PhD student.

Jul
2
awarded Curious
May
27
awarded Tumbleweed
May
20
asked Poisson regression on partially missing covariates
May
11
comment Can I trust a model if I do not check the prediction error?
Related to Glen_b's comment: darden.virginia.edu/web/uploadedFiles/Darden/Faculty_Research/…
Apr
25
comment Normalization of dummy variables
You might find this paper by A. Gelman interesting stat.columbia.edu/~gelman/research/published/standardizing7.pdf
Mar
12
comment Simulate predicted probabilities after a logistic regression
See here: stata.com/support/faqs/statistics/…
Feb
16
awarded Yearling
Feb
16
awarded Yearling
Jan
2
awarded Nice Answer
Nov
11
awarded Commentator
Nov
11
comment Why do so many people apply to so few PhD programs?
PhD students are not chosen randomly from those who apply!
Oct
10
comment SNP genotype coding in regression
It should be the other way around. If you're assuming a gene-dosage effect you have only one parameter and it's a one degree of freedom test. If you dpn't assume the gene-dosage effect, you have 2 parameters and if you want to test them jointly it's a 2 dof test.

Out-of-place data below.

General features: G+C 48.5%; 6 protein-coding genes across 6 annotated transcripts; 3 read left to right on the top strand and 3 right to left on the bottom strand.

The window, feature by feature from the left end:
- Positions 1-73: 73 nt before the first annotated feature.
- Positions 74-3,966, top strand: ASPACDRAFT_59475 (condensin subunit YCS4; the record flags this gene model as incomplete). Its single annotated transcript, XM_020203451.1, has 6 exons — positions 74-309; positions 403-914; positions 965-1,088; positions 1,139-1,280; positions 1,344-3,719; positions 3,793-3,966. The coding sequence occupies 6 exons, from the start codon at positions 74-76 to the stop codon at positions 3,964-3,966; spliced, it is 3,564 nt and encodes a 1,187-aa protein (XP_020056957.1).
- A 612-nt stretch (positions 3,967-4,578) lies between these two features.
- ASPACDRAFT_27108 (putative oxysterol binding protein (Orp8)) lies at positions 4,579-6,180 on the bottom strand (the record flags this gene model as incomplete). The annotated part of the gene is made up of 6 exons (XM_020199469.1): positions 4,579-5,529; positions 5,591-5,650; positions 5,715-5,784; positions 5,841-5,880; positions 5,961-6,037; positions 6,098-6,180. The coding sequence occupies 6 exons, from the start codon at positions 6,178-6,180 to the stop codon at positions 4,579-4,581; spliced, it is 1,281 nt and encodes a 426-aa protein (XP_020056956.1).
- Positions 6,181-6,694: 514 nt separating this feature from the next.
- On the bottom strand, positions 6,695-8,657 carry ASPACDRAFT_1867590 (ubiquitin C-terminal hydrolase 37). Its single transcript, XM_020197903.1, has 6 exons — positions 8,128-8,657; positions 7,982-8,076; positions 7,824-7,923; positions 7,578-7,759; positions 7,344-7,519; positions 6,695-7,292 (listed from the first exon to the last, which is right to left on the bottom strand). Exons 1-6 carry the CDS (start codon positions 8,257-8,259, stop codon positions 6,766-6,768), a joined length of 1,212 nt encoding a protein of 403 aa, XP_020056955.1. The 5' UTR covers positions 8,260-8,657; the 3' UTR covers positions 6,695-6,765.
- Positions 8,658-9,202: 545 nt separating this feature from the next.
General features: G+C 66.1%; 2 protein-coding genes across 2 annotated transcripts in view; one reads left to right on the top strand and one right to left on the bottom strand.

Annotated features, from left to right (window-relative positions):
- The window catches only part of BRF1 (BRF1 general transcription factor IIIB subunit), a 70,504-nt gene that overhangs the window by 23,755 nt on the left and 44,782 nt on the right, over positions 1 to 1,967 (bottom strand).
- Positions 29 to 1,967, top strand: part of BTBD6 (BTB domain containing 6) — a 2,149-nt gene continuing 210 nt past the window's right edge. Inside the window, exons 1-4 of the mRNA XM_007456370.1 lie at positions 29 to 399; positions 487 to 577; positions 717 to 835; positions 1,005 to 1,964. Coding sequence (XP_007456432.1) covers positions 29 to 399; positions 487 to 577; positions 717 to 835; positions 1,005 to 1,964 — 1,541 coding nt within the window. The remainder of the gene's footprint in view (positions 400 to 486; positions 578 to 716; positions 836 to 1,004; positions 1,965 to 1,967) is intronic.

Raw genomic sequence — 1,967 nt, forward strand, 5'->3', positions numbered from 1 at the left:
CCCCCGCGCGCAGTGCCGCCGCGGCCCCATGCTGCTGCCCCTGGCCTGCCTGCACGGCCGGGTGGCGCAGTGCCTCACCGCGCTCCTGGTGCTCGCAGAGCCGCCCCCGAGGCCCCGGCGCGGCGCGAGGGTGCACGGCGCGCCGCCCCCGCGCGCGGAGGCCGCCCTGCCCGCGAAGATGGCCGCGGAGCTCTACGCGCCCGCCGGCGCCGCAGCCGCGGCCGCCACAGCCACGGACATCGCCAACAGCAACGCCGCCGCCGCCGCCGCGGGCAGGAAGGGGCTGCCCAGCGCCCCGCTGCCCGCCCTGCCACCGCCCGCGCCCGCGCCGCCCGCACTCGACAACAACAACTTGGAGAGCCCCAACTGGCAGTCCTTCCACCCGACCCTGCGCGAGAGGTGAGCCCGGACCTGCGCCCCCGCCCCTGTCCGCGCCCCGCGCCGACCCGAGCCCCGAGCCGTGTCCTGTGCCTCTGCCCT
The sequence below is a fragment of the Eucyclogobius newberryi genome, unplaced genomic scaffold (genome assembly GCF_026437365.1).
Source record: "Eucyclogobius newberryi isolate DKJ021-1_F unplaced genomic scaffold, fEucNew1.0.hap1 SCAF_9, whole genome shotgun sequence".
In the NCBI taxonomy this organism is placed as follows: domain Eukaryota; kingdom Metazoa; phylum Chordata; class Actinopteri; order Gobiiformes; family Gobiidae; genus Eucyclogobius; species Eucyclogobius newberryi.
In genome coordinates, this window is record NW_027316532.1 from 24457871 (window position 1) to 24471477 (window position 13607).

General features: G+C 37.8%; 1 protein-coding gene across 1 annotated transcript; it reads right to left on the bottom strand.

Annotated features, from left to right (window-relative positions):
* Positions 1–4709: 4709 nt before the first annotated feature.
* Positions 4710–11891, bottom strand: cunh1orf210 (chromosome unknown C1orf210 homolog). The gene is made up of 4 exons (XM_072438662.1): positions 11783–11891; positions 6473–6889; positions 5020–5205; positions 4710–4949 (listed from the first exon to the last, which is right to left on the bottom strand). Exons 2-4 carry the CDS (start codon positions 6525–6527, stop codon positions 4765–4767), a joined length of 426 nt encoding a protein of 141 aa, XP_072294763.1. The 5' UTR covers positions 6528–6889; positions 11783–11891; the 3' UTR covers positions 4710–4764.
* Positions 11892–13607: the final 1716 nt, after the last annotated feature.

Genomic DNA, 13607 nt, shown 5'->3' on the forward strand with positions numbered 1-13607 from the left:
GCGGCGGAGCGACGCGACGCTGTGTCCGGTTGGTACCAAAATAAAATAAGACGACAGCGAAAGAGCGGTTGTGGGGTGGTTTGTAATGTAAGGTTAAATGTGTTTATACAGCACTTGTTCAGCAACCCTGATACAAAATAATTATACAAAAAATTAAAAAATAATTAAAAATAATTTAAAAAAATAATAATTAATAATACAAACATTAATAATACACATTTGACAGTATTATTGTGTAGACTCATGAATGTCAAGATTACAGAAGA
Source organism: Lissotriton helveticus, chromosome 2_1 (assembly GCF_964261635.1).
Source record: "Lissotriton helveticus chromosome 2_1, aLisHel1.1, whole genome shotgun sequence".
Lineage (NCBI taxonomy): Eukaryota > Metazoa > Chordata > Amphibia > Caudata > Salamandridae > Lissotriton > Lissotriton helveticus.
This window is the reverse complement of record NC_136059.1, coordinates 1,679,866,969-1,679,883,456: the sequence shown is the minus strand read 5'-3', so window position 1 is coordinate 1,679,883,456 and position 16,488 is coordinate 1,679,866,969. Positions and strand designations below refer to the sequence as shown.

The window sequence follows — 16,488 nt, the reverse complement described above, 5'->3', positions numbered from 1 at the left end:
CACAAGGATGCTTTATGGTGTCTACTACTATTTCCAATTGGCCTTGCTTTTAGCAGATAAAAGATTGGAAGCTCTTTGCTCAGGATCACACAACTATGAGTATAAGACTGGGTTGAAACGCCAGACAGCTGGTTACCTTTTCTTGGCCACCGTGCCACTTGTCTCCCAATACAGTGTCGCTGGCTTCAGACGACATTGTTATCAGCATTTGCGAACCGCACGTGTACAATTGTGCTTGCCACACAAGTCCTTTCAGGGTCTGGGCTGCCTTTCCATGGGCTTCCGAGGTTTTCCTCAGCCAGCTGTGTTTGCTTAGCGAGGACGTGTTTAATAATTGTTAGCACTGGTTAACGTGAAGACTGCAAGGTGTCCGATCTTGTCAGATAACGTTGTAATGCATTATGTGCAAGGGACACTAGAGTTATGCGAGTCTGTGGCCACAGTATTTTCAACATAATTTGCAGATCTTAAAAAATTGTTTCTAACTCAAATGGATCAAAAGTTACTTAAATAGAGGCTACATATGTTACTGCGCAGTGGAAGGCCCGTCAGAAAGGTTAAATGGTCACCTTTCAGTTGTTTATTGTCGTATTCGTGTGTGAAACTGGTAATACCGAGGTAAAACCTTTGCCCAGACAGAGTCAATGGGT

Oct
5
comment Concerns about the size of odds-ratio estimates in binary logistic regression model
$\exp(0)=1$ and not $0$ (in the last row, [L1 Reading=0])
Oct
2
awarded Yearling
Sep
30
comment Difference between Maximum a posteriori and penalized likelihood
I don't know if this can be of any help, but - for example - quadratic loglikelihood penalization (squared $L_2$ norm) corresponds to having independent normal priors on the model parameters. I don't know the deatils of the paper you're referring to, but it's definitely not impossible to "exploit" PL for that purpose - Or maybe I've misunderstood your question?
Sep
29
comment What statistical test is appropriate when comparing heart rates from different devices?
Since apparently you (@phedonrousou) have repeated measures on the same subjects, this paper might prove useful: Myles & Cui, Using the Bland–Altman method to measure agreement with repeated measures - British Journal of Anaesthesia 309–11 (2007), doi:10.1093/bja/aem214
Sep
26
comment Multiple imputation of time variables -- which step to impute?
Before turning that comment into an answer... I was thinking, t is likely to be a censored r.v., right? I think this is a major issue when it comes to imputing t using, for example, MICE. But what about quantile imputation? Look for example at this: stata.com/meeting/sweden11/abstracts/bottai_nordic11.pdf if you don't have administrative truncation of the follow-up, this might be a solution. Imputation of missing values using laplace regression can take care of the fact that t is (most likely very skewed and) censored. @EpiGrad
Sep
25
comment Multicollinearity and Splines :: Is there a problem?
You can always orthogonalize the generated splines (for example the rcsgen Stata command uses Gram-Schmidt orthogonalizaton)
Sep
23
awarded Constituent
Sep
17
awarded Caucus
1 2 3 4 5